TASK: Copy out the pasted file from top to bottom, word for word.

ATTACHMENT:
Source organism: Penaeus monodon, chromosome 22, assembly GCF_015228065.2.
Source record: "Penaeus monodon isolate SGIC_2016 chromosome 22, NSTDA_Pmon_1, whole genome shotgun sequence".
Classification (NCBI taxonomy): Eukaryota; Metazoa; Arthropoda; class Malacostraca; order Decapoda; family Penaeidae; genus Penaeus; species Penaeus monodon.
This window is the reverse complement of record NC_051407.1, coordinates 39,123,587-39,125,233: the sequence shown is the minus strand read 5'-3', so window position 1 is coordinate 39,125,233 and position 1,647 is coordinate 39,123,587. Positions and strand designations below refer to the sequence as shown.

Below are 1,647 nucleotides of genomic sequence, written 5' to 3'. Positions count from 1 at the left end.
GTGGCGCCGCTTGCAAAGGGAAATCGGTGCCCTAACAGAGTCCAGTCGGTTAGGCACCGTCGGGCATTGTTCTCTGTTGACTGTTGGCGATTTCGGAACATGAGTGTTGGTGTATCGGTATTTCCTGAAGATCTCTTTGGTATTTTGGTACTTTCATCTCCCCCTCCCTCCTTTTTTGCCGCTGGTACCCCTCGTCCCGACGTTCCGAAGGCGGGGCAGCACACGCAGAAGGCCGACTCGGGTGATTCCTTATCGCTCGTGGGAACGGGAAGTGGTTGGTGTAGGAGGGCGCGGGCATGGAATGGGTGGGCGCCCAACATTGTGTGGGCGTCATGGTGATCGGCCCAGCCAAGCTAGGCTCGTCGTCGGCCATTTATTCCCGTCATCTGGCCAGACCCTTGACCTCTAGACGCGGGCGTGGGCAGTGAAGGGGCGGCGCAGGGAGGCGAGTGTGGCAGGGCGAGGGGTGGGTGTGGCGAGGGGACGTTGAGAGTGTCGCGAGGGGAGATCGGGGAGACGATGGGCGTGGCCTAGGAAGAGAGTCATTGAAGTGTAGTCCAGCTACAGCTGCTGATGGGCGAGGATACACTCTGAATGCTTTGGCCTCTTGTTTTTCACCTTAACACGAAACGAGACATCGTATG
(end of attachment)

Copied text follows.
Source organism: Penaeus monodon, chromosome 22, assembly GCF_015228065.2.
Source record: "Penaeus monodon isolate SGIC_2016 chromosome 22, NSTDA_Pmon_1, whole genome shotgun sequence".
Classification (NCBI taxonomy): Eukaryota; Metazoa; Arthropoda; class Malacostraca; order Decapoda; family Penaeidae; genus Penaeus; species Penaeus monodon.
This window is the reverse complement of record NC_051407.1, coordinates 39,123,587-39,125,233: the sequence shown is the minus strand read 5'-3', so window position 1 is coordinate 39,125,233 and position 1,647 is coordinate 39,123,587. Positions and strand designations below refer to the sequence as shown.

Below are 1,647 nucleotides of genomic sequence, written 5' to 3'. Positions count from 1 at the left end.
GTGGCGCCGCTTGCAAAGGGAAATCGGTGCCCTAACAGAGTCCAGTCGGTTAGGCACCGTCGGGCATTGTTCTCTGTTGACTGTTGGCGATTTCGGAACATGAGTGTTGGTGTATCGGTATTTCCTGAAGATCTCTTTGGTATTTTGGTACTTTCATCTCCCCCTCCCTCCTTTTTTGCCGCTGGTACCCCTCGTCCCGACGTTCCGAAGGCGGGGCAGCACACGCAGAAGGCCGACTCGGGTGATTCCTTATCGCTCGTGGGAACGGGAAGTGGTTGGTGTAGGAGGGCGCGGGCATGGAATGGGTGGGCGCCCAACATTGTGTGGGCGTCATGGTGATCGGCCCAGCCAAGCTAGGCTCGTCGTCGGCCATTTATTCCCGTCATCTGGCCAGACCCTTGACCTCTAGACGCGGGCGTGGGCAGTGAAGGGGCGGCGCAGGGAGGCGAGTGTGGCAGGGCGAGGGGTGGGTGTGGCGAGGGGACGTTGAGAGTGTCGCGAGGGGAGATCGGGGAGACGATGGGCGTGGCCTAGGAAGAGAGTCATTGAAGTGTAGTCCAGCTACAGCTGCTGATGGGCGAGGATACACTCTGAATGCTTTGGCCTCTTGTTTTTCACCTTAACACGAAACGAGACATCGTATG